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Meeting lots of great, interesting people, yummy food all the time, aromatic fruit, beautiful landscapes, friendly locals. To name only a few of all the expectations I had created before I left. Yes, I knew that there would be annoying things, stress, getting lost and feeling lost, and maybe lonely sometimes.

There is one thing that made it worth it to have had all those expectations – and have been disappointed. Every single expectation that turned out to not match reality made me learn to let go of expectations just a millimeter more, sometimes even a centimeter. So did my expectation of Mui Ne. Beautiful white beach, nice sand, blue water, palm trees. Reality was this: Plastic and broken fisher nets on the beach and in the water. All kinds of other garbage. Dead jellyfish and starfish, crabs, and little fish that weren’t useful for the fishermen and women. The water was rather brown than blue, because the water was very shallow so the waves stirred up all the sand. During the day, the high tide made the beach very narrow, only in the morning there was more space to take a walk by the beach. All in all, the beach was pretty stinky and not so dreamlike as one could have wished.

So, lesson No. 1 was letting go of my expectations, not creating specific ideas. I learned another thing, though, which is accepting and enjoying what is there, even when I had different expectations. One day, i got up early in the morning for sunrise and the light was just stunningly beautiful. I took photos and picked hundreds of colorful shells. I felt like a little kid who couldn’t stop looking at the ground, pick a shell, and, oh! – another one, so beautiful, and over there, one that has the colors of a sunset.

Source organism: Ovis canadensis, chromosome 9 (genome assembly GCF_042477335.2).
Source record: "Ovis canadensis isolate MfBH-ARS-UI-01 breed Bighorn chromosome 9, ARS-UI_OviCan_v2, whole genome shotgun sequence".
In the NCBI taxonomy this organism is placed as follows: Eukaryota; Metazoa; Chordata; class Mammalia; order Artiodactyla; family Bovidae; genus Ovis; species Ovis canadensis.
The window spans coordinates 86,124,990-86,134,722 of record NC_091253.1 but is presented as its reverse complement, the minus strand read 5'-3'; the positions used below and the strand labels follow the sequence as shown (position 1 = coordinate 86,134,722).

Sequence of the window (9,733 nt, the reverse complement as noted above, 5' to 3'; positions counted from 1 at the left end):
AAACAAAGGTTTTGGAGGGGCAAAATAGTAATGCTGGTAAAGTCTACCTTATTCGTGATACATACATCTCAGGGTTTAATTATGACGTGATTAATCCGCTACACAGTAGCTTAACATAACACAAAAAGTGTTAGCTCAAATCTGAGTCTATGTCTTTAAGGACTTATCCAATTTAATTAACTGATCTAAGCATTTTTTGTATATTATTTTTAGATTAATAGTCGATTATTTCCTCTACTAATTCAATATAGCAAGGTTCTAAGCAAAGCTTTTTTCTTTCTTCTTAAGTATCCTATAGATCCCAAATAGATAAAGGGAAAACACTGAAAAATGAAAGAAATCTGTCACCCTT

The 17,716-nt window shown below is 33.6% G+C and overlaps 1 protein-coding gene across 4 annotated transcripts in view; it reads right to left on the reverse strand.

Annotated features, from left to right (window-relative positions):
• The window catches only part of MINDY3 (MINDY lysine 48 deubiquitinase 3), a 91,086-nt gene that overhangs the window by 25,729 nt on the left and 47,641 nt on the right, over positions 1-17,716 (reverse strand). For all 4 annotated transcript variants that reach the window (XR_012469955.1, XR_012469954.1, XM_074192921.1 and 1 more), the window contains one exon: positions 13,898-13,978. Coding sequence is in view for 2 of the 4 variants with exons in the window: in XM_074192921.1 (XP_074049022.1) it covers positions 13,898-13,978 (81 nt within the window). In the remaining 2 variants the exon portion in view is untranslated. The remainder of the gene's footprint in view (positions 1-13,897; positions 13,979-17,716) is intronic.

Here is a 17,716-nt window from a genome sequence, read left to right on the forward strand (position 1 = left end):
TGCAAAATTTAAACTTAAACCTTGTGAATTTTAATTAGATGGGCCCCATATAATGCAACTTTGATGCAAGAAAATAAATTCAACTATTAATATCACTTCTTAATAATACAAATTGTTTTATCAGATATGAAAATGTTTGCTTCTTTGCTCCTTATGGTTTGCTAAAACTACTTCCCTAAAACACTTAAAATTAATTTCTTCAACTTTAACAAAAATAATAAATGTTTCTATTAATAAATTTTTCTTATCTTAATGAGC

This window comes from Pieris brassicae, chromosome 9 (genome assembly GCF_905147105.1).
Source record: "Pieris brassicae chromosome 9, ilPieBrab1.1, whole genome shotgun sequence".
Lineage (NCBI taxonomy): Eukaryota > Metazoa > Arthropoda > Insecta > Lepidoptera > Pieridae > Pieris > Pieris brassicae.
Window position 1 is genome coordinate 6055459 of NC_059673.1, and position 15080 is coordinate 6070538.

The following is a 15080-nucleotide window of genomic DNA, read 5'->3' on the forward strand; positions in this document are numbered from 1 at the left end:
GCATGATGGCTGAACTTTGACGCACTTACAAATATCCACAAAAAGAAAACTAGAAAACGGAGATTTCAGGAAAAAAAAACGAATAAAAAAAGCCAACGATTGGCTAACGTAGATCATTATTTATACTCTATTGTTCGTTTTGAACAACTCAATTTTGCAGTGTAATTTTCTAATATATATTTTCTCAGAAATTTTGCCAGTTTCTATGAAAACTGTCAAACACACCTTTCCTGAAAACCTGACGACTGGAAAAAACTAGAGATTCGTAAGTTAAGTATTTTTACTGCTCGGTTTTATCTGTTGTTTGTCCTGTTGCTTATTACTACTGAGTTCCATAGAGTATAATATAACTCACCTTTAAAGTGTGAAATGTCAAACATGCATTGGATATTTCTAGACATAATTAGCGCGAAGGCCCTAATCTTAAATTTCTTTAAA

What I could not ignore was the plastic. It made me so sad. There’s a beach on the other side of the world, and it could be fantastic, paradisiacal. But instead it’s full of waste. What are we doing to this planet? To the ocean, the plants, the animals, ourselves. Mui Ne is famous for its sea food and fish, but honestly, after seeing the locals pick the edible fish out of a pile of jellyfish, tiny fish, and SO MUCH plastic, I wouldn’t want to eat that stuff (even if I wasn’t vegetarian). Apart from the fact that a great number of animals die for a single crab or bigger fish – they’re just thrown away or left at the beach as bycatch. There must be so much plastic in the sea food, little particles that humans ingest by eating the animals there – and not only there. Plastic is flooding the oceans, the whole planet.